Clinicians are grappling with the implications of this in terms of clinical practice. Policy makers have identified a tsunami of demand and know there are very limited clinical resources with the expertise to make these calls for individual children.

As an example of the difficulties clinicians face there are two diagnoses for virtually the same set of symptoms. Attachment disorder for the children of the disorganized, unresponsive parent living in poverty that is unable to parent their child successfully (cause – parental neglect) and late diagnosis Autism/Asperger Syndrome possibly with a demand avoidance profile for the children of ‘competent’ parents. (cause – as with all the Autisms largely genetic with a possible in-vitro environmental element).

Fraudsters abound with ‘bleach cures’ and dubious ‘therapies’ and families are desperate for answers. There are virtually no diagnostic paths for Fetal Alcohol Spectrum Disorder. No matter what the circumstances of their parents, it is, in my view, likely that the low priority given to mental health services for children has all-but failed a generation of self-harming, anxiety immobilised adolescents and their families, many with unidentified disabilities and difficulties such as sensory and sleep disorders,. (https://epi.org.uk/report/time_to_deliver/) It is also likely that low self-esteem is a major contributing factor for many children/young people with ‘behavioural’ difficulties. Somewhere in the mix comes trauma – the ‘emotional wound’ type and the ‘neglect’ type and the type you ‘recover from’ and the type you ‘learn to live with but never recover from’. The good news where trauma is concerned is that recovery is often possible with the right support unlike disability which is life-long.

Imagine what is like for a parent really struggling to get help for their child to be told the child’s difficulties are ‘on your head’, caused by ‘trauma’ and by a social worker to boot and yet many social workers believe this is their call.

What is the Social Workers role?

It may or may not be true that there is widespread mis-diagnosis of ADHD, ASD, Attachment and anxiety and similar disorders but it takes another clinician to make this call for an individual child and to generalise you need evidence of widespread mis-diagnosis via randomised clinical studies or equivalent.

I believe when trying to help a young person with profound emotional, behavioural difficulties social workers should be alert, question, look for guidance from clinical colleagues, raise concerns where you have them, provide personalised support to the best of your ability, fight for their clients rights for good support including good clinical support but you should always stick to your area of competency. The ability to make clinical diagnoses as a result of trauma just does not fall within it.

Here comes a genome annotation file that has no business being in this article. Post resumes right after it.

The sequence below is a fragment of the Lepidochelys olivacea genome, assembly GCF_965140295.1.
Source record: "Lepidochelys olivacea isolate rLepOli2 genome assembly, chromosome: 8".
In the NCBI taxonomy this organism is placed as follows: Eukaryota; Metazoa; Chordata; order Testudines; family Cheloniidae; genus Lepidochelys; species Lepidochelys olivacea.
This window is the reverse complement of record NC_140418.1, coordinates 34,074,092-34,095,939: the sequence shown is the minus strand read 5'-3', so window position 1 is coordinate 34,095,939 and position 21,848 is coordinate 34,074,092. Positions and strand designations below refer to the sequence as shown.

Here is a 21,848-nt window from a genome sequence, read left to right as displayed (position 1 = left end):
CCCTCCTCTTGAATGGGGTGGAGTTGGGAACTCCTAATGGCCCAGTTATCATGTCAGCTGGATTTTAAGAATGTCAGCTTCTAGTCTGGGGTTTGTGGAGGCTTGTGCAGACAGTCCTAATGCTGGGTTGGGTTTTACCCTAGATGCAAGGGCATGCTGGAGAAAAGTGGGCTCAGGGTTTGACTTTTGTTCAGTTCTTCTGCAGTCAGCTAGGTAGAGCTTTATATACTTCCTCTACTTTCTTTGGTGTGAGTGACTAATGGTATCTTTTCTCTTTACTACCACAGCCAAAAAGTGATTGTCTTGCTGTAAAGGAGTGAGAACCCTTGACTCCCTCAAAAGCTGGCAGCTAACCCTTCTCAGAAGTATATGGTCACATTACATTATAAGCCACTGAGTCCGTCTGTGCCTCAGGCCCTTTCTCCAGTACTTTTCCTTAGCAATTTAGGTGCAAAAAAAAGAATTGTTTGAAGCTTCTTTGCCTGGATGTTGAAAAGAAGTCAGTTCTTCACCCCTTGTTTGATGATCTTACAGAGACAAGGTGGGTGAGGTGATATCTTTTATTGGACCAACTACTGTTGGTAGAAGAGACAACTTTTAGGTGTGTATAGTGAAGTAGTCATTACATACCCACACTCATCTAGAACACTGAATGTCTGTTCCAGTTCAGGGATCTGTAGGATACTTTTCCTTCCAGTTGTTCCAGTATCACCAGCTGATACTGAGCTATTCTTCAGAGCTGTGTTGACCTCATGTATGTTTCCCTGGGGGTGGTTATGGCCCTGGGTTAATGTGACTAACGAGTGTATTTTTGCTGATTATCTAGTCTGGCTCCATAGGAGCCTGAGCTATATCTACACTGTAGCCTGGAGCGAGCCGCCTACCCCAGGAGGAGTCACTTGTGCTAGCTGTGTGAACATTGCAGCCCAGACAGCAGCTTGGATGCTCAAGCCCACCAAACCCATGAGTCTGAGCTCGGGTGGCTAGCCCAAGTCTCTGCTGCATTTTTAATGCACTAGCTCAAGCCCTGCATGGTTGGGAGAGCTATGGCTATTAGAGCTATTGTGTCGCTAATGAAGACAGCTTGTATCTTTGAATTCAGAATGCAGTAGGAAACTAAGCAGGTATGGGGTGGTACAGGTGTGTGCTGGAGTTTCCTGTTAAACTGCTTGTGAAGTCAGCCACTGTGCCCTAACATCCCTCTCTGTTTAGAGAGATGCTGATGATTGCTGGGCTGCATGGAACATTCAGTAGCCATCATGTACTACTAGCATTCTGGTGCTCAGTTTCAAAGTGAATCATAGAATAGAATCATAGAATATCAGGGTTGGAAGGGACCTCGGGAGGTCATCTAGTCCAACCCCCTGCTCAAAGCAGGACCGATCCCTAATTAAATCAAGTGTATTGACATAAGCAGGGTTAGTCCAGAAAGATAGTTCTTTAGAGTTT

27 thoughts on “The Troubling Role of Trauma in Social Work – a parent’s view.

  1. Planet Autism

    “It may or may not be true that there is widespread mis-diagnosis of ADHD, ASD, Attachment and anxiety and similar disorders”

    There is *underdiagnosis* of autism and ADHD especially in females. There is misdiagnosis rife of attachment disorder in children who in fact have neurodevelopmental disorders, based on the opinions and labels dished out by such unqualified professionals as social workers and being used to monitor families and take children from some of these families.

    The problems start when children are undiagnosed and their behaviours are not understood as neurodevelopmental disorders. If CAMHS have failed to diagnose an autistic child (there are stories of parents being told that because their autistic child appears to be coping in school they don’t need a diagnosis! Also comments by clinicians “we don’t want to label the child do we”) then social workers coming along with their size 9’s making ill-founded assumptions can be very dangerous for families. This is probably why neurodevelopmental disorders are overrepresented in the care system!

    An autistic child, and especially a PDA child, means that these parenting courses that parents are pushed into just don’t work. The rule book is very different for these children. Yet social workers are not trained in autism and expect to fit these families into their tick-boxes. It just will never work.

    The horrific thing is that LAs are using child protection interventions against autism families in retribution. http://www.hcbgroup.com/site/blog/education_blog/parents-face-new-obstacle-for-sen-support

    “In recent times, a new tactic has been used by Local Authorities when dealing with perceived to be ‘problem parents’; the involvement of Social Services. In practice, this is becoming more commonplace.”

    “…it is becoming more apparent that Social Care Departments across the country are quick to conclude that it is simply ‘bad parenting’ as opposed to considering the features of the diagnosis.”

    “If however the parents are intent on seeking funding for further support or a specialist ASD placement (via the SEN Tribunal) then this procedure is often used as a means of halting any challenge to the Authority regarding educational issues; a quite shameful tactic. Unfortunately, situations like this are becoming the norm.”

    “As opposed to working collaboratively with the family, many Local Authorities will go on the offensive. Any perceived challenge from parents will be a catalyst for Social Services involvement and a host of issues for them to face, most notably child protection procedures…”